DOD SBIR 24.2 Annual

Active
No
Status
Open
Release Date
April 17th, 2024
Open Date
May 15th, 2024
Due Date(s)
June 12th, 2024
Close Date
June 12th, 2024
Topic No.
N242-D05

Topic

DIRECT TO PHASE II: F7-Wideband Acoustic Receiver and Source (F7-WARS) Sonobuoy

Agency

Department of DefenseN/A

Program

Type: SBIRPhase: BOTHYear: 2024

Summary

The Department of Defense (DOD) is seeking proposals for the topic "DIRECT TO PHASE II: F7-Wideband Acoustic Receiver and Source (F7-WARS) Sonobuoy" under the SBIR program. The objective of this topic is to develop and demonstrate an updated air-deployable receiver with a compatible source that can characterize the acoustic ocean environment in the F7 Low Frequency range. The system will be deployed from Navy Maritime Patrol and Reconnaissance Aircraft and will have the capability to consistently attain key anti-submarine warfare (ASW) measurements. The technology should include enhanced signal processing techniques for both active and passive processing and should be capable of shallow and deep-water operations. The system should be low power and sized to fit within an A-size sonobuoy. The proposal should demonstrate prior successful development, testing, or deployment in a relevant domain and provide a forward plan that minimizes risk and incorporates existing ASW technologies. Feasibility documentation must be provided for Direct to Phase II participation. In Phase II, an over-the-side prototype unit(s) operating in the F7 Low Frequency range will be developed and demonstrated in both acoustic facilities and the ocean environment. The prototype should demonstrate successful completion of classified objectives and its adaptability and resilience in diverse acoustic settings. In Phase III, the prototype unit(s) will be transitioned into an air deployable sonobuoy system, meeting A-size packaging requirements. Testing and certification will be required for the sensor. This technology can benefit any entity that requires calibrated active target strength measurements within the underwater environment. The solicitation is open until June 12, 2024. For more information, visit the SBIR topic link or the solicitation agency website.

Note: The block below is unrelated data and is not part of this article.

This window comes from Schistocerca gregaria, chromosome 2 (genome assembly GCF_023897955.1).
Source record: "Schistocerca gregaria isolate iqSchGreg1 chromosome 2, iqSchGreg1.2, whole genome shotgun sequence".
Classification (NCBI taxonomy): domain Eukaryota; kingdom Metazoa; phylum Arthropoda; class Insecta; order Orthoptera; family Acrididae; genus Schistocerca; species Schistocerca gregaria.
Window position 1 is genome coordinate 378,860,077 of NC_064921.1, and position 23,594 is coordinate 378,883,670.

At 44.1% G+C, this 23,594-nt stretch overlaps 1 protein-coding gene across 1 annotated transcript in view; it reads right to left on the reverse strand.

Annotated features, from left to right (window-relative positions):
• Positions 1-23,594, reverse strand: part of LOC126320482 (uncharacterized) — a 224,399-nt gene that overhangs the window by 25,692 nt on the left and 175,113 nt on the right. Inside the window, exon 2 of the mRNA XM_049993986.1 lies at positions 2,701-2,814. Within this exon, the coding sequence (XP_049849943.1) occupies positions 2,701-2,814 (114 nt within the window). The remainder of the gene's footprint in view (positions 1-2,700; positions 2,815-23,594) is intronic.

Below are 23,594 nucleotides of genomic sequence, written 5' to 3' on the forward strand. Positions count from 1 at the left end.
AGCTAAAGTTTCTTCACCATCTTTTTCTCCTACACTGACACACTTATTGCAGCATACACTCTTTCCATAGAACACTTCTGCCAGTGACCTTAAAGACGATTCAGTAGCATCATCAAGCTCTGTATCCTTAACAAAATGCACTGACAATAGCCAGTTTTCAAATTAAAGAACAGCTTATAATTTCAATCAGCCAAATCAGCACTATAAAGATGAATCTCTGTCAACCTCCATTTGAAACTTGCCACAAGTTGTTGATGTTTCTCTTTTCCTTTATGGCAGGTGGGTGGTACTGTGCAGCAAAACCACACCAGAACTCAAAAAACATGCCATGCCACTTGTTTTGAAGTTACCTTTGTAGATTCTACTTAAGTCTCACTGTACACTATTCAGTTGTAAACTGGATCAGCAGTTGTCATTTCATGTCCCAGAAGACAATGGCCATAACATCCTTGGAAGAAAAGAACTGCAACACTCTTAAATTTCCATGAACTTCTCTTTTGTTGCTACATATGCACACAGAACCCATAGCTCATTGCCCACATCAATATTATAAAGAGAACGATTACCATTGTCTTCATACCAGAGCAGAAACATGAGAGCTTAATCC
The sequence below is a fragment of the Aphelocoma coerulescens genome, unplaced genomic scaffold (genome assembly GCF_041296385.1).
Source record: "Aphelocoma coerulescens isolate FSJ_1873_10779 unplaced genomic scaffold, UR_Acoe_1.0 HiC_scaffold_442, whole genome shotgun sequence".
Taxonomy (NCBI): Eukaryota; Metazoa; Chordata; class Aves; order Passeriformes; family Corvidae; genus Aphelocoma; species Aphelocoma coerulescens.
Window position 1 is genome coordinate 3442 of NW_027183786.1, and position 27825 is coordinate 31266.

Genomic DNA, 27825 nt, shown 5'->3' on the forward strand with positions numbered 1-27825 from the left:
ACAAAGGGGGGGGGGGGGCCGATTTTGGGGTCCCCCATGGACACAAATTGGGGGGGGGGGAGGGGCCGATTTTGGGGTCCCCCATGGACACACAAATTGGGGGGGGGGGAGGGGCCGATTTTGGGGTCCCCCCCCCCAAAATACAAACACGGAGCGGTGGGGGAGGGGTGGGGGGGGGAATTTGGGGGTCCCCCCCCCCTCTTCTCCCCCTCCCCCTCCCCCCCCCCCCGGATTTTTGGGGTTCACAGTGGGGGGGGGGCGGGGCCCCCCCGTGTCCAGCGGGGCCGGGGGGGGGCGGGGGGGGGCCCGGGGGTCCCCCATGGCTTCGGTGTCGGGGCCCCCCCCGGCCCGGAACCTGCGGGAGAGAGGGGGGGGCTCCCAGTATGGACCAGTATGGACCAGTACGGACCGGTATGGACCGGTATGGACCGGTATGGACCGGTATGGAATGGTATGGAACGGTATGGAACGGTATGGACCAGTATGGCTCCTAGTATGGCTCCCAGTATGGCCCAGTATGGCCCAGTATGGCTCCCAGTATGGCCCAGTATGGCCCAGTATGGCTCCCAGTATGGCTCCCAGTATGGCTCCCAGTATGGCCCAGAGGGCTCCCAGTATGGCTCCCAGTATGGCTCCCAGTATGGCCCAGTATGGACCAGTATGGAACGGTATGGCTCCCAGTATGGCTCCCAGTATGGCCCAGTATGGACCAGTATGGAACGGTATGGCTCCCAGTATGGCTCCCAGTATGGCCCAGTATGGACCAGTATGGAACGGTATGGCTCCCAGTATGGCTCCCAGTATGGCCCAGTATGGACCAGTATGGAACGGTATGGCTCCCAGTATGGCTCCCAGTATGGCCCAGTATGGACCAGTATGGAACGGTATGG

Description

OUSD (R&E) CRITICAL TECHNOLOGY AREA(S): Integrated Network Systems-of-Systems; Integrated Sensing and Cyber

 

The technology within this topic is restricted under the International Traffic in Arms Regulation (ITAR), 22 CFR Parts 120-130, which controls the export and import of defense-related material and services, including export of sensitive technical data, or the Export Administration Regulation (EAR), 15 CFR Parts 730-774, which controls dual use items. Offerors must disclose any proposed use of foreign nationals (FNs), their country(ies) of origin, the type of visa or work permit possessed, and the statement of work (SOW) tasks intended for accomplishment by the FN(s) in accordance with the Announcement. Offerors are advised foreign nationals proposed to perform on this topic may be restricted due to the technical data under US Export Control Laws.

 

OBJECTIVE: Develop and demonstrate an updated, evolved air-deployable receiver with a compatible source that can characterize the acoustic ocean environment in the F7 Low Frequency range and builds upon previous successful designs. The system will be deployed from Navy Maritime Patrol and Reconnaissance Aircraft, have capability across multiple operational environments, and utilize the necessarily varied hardware configurations, active and passive processing, and frequency characteristics to consistently attain key anti-submarine warfare (ASW) measurements.